Obama’s message back then was one of optimism—a post partisan America where our leaders would work together and compromise on the issues facing our country, and the bitter, divisive vitriol that defined the end of the Bush years would disappear.
Fast forward to campaign 2012. The relentlessly negative, scorched earth campaigning so looked down upon by Obama 2008 has become standard operating procedure for Obama 2012, and it is taking a toll on his support.
President Obama still commands an impressive audience, but the crowds are smaller and considerably more subdued. Obama is older, greyer, and the lines in his face betray his movie star smile. The sparkly optimistic mood from 2008 is gone, as are the people weeping and fainting at the very sight of Mr. Obama in the flesh. The enthusiastic cheers still drown out the commander in chief, but mostly when he is lobbing attacks at his opponent, rather than when he speaks to his own strengths, or his rather vague plans for a second term.
Obama 2008 rarely spoke of John McCain by name; Obama 2012 mentions Romney and Ryan by name at every turn. The mere utterance elicits a chorus of boos from the audience, which Obama does very little to quell.
Obama packed the auditorium up at Truckee Meadows Community College last week when he spoke on education, but the mood was a bit flat. The crowd didn’t hush as Obama gave his remarks, and many didn’t look up from the screens of their smart phones as he took the podium. Things didn’t improve much on stage either. Obama has always had a challenge with eye contact and this time he seemed to speak not to the crowd, but to his ever-present Teleprompters.
Events like this one offer a window into what the campaign is thinking. Gone are the sports stadiums filled with supporters in Democratic strongholds and invitation-only speeches, in their place are smaller venues in states Obama must win as he tries to limp across the 270 vote mark. Expectations, lowered. Victory, anything but assured.
Hope and change, indeed.
Obama won Nevada by 12 points in 2008. Today, he’s within the margin of error. In 2008 he was well above the magic 50% mark for most of the campaign. Today, he’s in the upper 40’s.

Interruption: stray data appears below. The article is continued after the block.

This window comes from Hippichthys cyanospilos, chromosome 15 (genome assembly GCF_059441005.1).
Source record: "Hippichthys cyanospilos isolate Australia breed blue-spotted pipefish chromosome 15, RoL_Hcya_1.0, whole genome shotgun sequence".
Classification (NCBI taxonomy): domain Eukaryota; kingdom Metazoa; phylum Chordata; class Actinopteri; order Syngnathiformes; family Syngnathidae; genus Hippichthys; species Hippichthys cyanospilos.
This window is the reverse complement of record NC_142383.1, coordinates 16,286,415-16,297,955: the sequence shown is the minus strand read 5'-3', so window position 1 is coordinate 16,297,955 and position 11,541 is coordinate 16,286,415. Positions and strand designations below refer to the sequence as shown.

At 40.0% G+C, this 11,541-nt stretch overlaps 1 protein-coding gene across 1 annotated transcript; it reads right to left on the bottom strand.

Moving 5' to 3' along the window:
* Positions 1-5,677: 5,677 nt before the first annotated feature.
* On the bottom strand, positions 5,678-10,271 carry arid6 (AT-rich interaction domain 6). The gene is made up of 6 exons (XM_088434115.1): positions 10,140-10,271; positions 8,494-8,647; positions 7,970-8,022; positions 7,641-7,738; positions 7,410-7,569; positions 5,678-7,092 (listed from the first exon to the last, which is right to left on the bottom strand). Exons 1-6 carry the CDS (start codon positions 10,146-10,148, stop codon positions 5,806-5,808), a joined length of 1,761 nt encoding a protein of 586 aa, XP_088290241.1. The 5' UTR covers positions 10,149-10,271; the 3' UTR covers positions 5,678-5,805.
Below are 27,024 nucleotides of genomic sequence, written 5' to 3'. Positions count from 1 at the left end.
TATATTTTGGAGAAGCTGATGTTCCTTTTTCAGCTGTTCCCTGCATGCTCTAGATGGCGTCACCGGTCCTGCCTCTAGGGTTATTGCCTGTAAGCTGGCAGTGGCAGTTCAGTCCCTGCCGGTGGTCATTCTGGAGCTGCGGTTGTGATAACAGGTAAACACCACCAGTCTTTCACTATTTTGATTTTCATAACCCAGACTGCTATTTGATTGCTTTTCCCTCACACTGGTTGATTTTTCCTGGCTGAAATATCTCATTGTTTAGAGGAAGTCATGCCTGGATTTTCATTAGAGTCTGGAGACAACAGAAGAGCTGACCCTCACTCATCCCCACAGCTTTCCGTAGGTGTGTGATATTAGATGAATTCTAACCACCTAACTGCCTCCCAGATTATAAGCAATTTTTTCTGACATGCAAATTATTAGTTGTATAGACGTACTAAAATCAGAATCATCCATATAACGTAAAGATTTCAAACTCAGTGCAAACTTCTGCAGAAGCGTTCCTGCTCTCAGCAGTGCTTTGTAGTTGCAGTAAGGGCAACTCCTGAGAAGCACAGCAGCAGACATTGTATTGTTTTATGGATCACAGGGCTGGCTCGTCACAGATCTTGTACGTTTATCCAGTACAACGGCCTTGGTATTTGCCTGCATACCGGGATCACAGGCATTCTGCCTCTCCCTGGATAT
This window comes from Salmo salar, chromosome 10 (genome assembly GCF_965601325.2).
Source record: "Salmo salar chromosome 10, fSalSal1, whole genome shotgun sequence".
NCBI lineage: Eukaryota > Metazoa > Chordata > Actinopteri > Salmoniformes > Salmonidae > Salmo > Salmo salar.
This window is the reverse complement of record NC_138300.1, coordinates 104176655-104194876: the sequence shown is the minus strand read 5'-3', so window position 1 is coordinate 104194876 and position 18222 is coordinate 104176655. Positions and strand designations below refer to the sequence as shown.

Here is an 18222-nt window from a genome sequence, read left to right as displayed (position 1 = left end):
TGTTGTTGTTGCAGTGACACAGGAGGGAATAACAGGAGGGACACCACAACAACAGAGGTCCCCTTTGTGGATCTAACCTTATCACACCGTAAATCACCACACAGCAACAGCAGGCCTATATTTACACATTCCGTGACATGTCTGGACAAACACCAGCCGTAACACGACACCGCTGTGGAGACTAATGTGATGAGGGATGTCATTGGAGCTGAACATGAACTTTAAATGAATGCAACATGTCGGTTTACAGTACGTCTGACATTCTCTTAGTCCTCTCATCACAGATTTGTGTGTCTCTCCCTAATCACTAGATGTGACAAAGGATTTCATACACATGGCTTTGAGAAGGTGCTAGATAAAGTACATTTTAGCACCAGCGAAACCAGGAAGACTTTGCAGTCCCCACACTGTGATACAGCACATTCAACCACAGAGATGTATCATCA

Obama has a path to reelection, but it’s going to be threading the needle. This will mean lots of attention for us here in Nevada, for our six electoral votes are crucial to his strategy. Same goes for states like New Hampshire, with four votes and Iowa with six up for grabs.
I find it interesting that Obama for America has adopted “Forward” as a campaign slogan, for it really makes very little sense. Sure, it looks good emblazoned across a tee shirt, but it starts to get a bit shaky when every speech the President gives blames others for our problems.
The greatest candidate the world has ever known is now merely the President of the United States, and as November grows ever closer, Americans will once again ask themselves “Am I better off than I was four years ago?” when they step into the ballot box.
Yes, our nation is indeed moving forward, but the question is whether or not Obama is leading, following, or simply along for the ride.
Sean Cary is a local business owner, freelance writer, host of Nevada Matters heard on Fox News Radio (www.nevadamatters.us) and pundit on the television show “Nevada Newsmakers.” Contact him at firstname.lastname@example.org and read his blog at www.seancary.com.